Author Topic: Psychological decolonization  (Read 4988 times)


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Re: Psychological decolonization
« Reply #120 on: March 17, 2023, 11:34:05 pm »
It's OK to be "white" in Bali:

An Australian expat in Indonesia was caught on film yelling and pointing her fingers at Bali police officers after she was stopped for riding a scooter without a helmet.

The incident, which reportedly took place in the Indonesian district of North Kuta on March 9, started after the officers stopped the woman, identified as Marita Leaning Daniell.
Even when she is surrounded by five officers, Daniell continues to argue while waving her arms in protest.
At one point while the officers try to lead her scooter away from the busy street, she can be heard yelling in English, "Don't touch my things!"
The incident garnered disapproval from Twitter users, who criticized the woman’s behavior and labeled her an entitled “bule,” which is an Indonesian word used for white foreigners.

“I love you.....pak polisi!!!” a commenter wrote. “Those person [sic] that called "bule" just don't want to follow our rules.”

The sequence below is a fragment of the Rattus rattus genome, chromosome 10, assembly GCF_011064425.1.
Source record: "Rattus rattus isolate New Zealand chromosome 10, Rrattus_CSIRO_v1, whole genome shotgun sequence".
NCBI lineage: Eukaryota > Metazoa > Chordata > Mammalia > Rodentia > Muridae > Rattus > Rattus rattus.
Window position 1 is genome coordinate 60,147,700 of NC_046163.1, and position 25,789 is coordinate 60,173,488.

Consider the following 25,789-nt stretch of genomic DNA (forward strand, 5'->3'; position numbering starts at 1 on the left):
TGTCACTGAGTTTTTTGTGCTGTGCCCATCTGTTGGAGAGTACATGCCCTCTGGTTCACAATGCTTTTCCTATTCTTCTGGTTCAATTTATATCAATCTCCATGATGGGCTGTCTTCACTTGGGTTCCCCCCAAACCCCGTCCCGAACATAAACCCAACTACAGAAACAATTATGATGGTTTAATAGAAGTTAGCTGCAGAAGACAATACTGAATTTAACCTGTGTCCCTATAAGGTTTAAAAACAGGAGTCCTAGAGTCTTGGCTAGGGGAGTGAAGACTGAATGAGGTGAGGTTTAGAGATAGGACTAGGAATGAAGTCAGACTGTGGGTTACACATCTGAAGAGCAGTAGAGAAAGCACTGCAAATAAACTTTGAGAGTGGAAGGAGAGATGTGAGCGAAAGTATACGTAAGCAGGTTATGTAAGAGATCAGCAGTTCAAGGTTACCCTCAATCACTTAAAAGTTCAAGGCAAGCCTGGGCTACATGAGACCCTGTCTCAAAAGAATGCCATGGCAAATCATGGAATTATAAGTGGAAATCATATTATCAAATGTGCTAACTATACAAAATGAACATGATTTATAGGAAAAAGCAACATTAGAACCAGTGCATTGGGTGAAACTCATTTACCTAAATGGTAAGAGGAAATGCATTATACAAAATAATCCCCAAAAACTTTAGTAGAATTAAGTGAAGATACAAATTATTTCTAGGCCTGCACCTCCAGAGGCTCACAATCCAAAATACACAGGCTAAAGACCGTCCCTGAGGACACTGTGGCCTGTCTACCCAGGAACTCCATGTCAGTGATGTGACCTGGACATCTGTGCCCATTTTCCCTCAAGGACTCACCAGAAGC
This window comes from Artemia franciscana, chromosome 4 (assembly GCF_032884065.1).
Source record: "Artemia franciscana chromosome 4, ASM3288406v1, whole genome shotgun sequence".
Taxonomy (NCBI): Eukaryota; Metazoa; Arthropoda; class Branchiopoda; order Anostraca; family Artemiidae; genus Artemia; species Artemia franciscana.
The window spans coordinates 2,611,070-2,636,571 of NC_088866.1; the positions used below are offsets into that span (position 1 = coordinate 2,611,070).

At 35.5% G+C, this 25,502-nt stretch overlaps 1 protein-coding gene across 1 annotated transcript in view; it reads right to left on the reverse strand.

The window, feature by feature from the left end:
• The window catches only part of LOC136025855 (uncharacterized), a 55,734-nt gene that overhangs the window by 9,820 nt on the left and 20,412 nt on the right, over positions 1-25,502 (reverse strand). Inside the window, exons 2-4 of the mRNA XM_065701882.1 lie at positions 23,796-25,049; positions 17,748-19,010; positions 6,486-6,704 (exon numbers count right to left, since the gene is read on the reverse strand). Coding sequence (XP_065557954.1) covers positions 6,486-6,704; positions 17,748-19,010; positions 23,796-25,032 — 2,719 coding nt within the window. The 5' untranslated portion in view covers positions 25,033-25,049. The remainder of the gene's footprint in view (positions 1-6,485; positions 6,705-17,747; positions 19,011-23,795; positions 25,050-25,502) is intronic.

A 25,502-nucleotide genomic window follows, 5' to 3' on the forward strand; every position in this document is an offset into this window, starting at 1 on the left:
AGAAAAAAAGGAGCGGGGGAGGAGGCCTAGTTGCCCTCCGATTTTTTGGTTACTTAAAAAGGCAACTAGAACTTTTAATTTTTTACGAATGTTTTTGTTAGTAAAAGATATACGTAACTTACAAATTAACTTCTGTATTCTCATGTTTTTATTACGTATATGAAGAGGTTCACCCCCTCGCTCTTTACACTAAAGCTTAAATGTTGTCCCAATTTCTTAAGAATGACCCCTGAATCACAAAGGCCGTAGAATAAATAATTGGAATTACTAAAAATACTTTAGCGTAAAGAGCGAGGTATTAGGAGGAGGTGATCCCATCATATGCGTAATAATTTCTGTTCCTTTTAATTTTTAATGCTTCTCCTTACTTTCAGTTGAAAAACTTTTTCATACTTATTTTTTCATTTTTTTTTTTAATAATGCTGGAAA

So what are you going to them? Let them get away with it?

“Huge respect for the professional and patient Bali police,” wrote another. “Embarrassing to see the lady behaving this way.”

Police are not supposed to be patient with criminals FFS! There is no reason to respect police who are patient with criminals! (And why are you referring to the criminal as "lady"?)

We have to get rid of this notion that "non-whites" have to bend over backwards to be polite at all times towards "whites" irrespective of the situation.

From the comments:

I don’t get it! WHY do officers allow women like this to treat them with zero respect and not follow the law. Just because she has a big mouth doesn’t mean they shouldn’t have arrested her for disorderly conduct.

Why do entitled people think they can go to foreign lands and tell the people and authorities in those countries what they're going to do are they dim or what?

Australians are the most prominent foreign tourist by far, especially in Bali. Almost without exception if you see a "Bule" (Indonesian term for white person) behaving badly they are Australian. Indonesia is a conservative society even in Bali. Walking around with no shirt on, string bikinis, walking with open container of beer or wine, being especially loud and boisterous, cursing at service people like waiters or waitresses, are all counter to their culture. The basic problem is many Australians, not all of course, do not respect Indonesian's or their law and culture and think it is their private playground.

But to change this requires giving them the Otto Warmbier treatment every single time.
« Last Edit: March 17, 2023, 11:37:29 pm by 90sRetroFan »